Kallas Remarks by Steve Kallas
It was a long time coming at the Garden. The Rangers had decided to retire Adam Graves’ #9 last year and announced, at the time, that they would “honor” (but not retire) the #9 of Ranger legend (and Hall of Famer) Andy Bathgate and the #3 of Hall of Famer Harry Howell. Anyone who knows about the two #9s knows that Adam Graves, as a hockey player, was nowhere near the player that Andy Bathgate was in the pre-expansion era. There must have been a behind-the-scenes backlash because eventually it was decided to retire (rather than just “honor”) both Bathgate’s and Howell’s numbers.
When the Rangers announced that the retirement night would be for Graves, I asked a former Garden higher-up who had been there for over 20 years how they could possibly retire Graves’ number and not retire it for Bathgate. He essentially laughed at my naivete and simply said “a few million dollars.” But clearly others stepped up to tell the right people that this would be a travesty. Hence, the wonderful retirement ceremony that took place this past Sunday night at the Garden.
Nothing against Adam Graves, arguably the greatest community guy in the history of New York sports, a huge statement. Whether that should count towards getting your number up in the rafters is an entirely different matter.
ANDY BATHGATE – SUPERSTAR
People forget what a superstar, as a Ranger, Andy Bathgate was in his heyday. Even Stan Fischler, the night Adam Graves had his number retired, told the MSG audience that Andy Bathgate was Adam Graves before Adam Graves. Utter nonsense, of course, as Graves was a one-time second team NHL All-Star who never cracked the top 10 in scoring. Bathgate, on the other hand, was a first-team NHL All-Star twice, beating out a guy named Gordie Howe. And he was a second-team NHL All-Star twice, finishing second to, you guessed it, Mr. Hockey.
Here’s an even more impressive and fascinating stat that you probably won’t read anywhere else. From 1955-56 through 1962-63, Andy Bathgate, as a Ranger, finished in the top 5 in scoring every season, a stunning accomplishment. That eight-year stretch of scoring brilliance was surpassed only by Wayne Gretzky (13 years) and Stan Mikita (nine years). Phil Esposito also did it eight years in a row.
Andy Bathgate won the Hart Trophy (MVP) in 1958-59. He tied Bobby Hull for the scoring championship in 1961-62 (Hull was given the Art Ross trophy because he scored more goals). He eventually won his Stanley Cup with Toronto. He was the main and often the only real offensive threat for the Rangers in the above-mentioned eight-year span, where he averaged over 78 points a season (a staggering number in the 70-game, pre-expansion NHL) and led the Rangers in scoring by an average of 21 points per season over any other teammate (most stats here are from Hockey-Reference.com).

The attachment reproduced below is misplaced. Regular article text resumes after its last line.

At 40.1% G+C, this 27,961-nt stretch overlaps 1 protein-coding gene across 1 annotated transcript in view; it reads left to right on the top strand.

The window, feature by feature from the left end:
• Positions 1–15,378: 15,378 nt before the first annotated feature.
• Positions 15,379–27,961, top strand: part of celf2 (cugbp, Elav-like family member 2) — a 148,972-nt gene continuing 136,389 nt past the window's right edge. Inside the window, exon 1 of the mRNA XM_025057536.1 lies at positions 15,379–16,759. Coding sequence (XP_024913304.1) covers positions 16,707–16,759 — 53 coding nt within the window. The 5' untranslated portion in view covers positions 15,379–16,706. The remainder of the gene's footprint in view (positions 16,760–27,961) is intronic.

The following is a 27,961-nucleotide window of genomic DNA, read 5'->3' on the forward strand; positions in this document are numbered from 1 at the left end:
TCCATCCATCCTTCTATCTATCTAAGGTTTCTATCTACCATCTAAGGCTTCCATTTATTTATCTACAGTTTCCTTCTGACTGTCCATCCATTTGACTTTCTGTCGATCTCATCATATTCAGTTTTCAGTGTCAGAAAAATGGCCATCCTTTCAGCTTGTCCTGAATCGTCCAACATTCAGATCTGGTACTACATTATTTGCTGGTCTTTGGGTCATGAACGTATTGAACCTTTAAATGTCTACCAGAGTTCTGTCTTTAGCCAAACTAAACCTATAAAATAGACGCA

One can easily argue that he was the greatest player, AS A RANGER, in the history of the Rangers (we might have to go back to the ‘20s and ‘30s for that debate, but that’s for another time).
THE GREAT HARRY HOWELL
Harry Howell was an all-time great defensive defenseman. Aside from playing more games as a Ranger than anyone else in the history of the Rangers, Harry Howell won the Norris Trophy for best defenseman in 1966-67. This is particularly notable because Howell is the only defenseman not named Bobby Orr to win the Norris Trophy when Orr was healthy (Orr won the Calder (Rookie of the Year) in 66-67 and then would win the next eight Norris trophies).
Howell was as steady as they come and played on the Rangers power play (with Rod Gilbert in the 1960s often playing the other point, leaving it up to Howell to essentially defend alone against short-handed rushes). And what old-timers will remember is that Howell was the greatest at “accidentally” turning the wrong way in the neutral zone when an opponent shot a puck out of their defensive zone which led to hundreds of icing calls against the Rangers’ opposition over the years.
Howell played in every game in ten Ranger seasons. He was a first-team All-Star in 1966-67 and played in seven All-Star Games.
MANY THOUGHT IT WAS LONG OVERDUE
It’s hard to know what went on behind the scenes over the last 20 years or so but it’s interesting to see the present-day reaction. When told on Adam Graves Night that their numbers would be retired, Howell said “It’s been a long time coming.” Bathgate praised Graves more as a great community guy than as a player. It was clear that both were happy with kind of an edge about how long it took to finally happen.
On their night, however, others didn’t pull any punches. Eddie Giacomin, blunt as always, simply said “I thought this should have happened 20 years ago.” Vic Hadfield agreed that it was long overdue. Rod Gilbert said that he “had been praying for this day for many years.”
DOES THIS OPEN A PANDORA’S BOX?
Of course it does. Excellent hockey writer Larry Brooks of the New York Post has already stated that he thinks the numbers of Brad Park, Jean Ratelle, Vic Hadfield and Ron Greschner should be retired. Great debates abound but next week you can read an article here about why Frank Boucher (who?) is easily the greatest Ranger ever and what the next banner raised at the Garden really should have on it to right a number of wrongs.
© Copyright 2008 by Steve Kallas. All rights reserved.